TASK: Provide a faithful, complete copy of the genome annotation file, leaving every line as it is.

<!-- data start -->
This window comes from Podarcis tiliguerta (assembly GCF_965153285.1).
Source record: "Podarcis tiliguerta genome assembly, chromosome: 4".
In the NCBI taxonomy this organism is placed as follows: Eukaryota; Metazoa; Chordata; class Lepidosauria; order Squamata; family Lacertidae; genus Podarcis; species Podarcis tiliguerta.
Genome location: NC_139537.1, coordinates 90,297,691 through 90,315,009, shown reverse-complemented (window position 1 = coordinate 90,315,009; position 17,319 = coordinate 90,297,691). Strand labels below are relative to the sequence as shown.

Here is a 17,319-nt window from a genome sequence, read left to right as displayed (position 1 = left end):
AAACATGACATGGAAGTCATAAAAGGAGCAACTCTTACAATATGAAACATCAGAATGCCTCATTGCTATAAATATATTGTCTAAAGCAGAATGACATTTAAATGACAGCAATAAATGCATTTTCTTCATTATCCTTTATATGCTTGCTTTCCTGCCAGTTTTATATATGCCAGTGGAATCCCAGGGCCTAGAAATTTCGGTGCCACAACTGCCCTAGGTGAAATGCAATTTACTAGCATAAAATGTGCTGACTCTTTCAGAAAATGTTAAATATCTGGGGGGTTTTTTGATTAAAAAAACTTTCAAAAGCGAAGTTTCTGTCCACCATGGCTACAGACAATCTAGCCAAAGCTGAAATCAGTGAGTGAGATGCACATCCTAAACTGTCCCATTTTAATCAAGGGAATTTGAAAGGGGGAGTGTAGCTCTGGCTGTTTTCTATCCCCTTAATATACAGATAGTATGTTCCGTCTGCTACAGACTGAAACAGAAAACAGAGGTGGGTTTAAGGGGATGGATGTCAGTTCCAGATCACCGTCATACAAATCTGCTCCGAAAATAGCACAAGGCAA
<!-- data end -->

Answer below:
This window comes from Podarcis tiliguerta (assembly GCF_965153285.1).
Source record: "Podarcis tiliguerta genome assembly, chromosome: 4".
In the NCBI taxonomy this organism is placed as follows: Eukaryota; Metazoa; Chordata; class Lepidosauria; order Squamata; family Lacertidae; genus Podarcis; species Podarcis tiliguerta.
Genome location: NC_139537.1, coordinates 90,297,691 through 90,315,009, shown reverse-complemented (window position 1 = coordinate 90,315,009; position 17,319 = coordinate 90,297,691). Strand labels below are relative to the sequence as shown.

Here is a 17,319-nt window from a genome sequence, read left to right as displayed (position 1 = left end):
AAACATGACATGGAAGTCATAAAAGGAGCAACTCTTACAATATGAAACATCAGAATGCCTCATTGCTATAAATATATTGTCTAAAGCAGAATGACATTTAAATGACAGCAATAAATGCATTTTCTTCATTATCCTTTATATGCTTGCTTTCCTGCCAGTTTTATATATGCCAGTGGAATCCCAGGGCCTAGAAATTTCGGTGCCACAACTGCCCTAGGTGAAATGCAATTTACTAGCATAAAATGTGCTGACTCTTTCAGAAAATGTTAAATATCTGGGGGGTTTTTTGATTAAAAAAACTTTCAAAAGCGAAGTTTCTGTCCACCATGGCTACAGACAATCTAGCCAAAGCTGAAATCAGTGAGTGAGATGCACATCCTAAACTGTCCCATTTTAATCAAGGGAATTTGAAAGGGGGAGTGTAGCTCTGGCTGTTTTCTATCCCCTTAATATACAGATAGTATGTTCCGTCTGCTACAGACTGAAACAGAAAACAGAGGTGGGTTTAAGGGGATGGATGTCAGTTCCAGATCACCGTCATACAAATCTGCTCCGAAAATAGCACAAGGCAA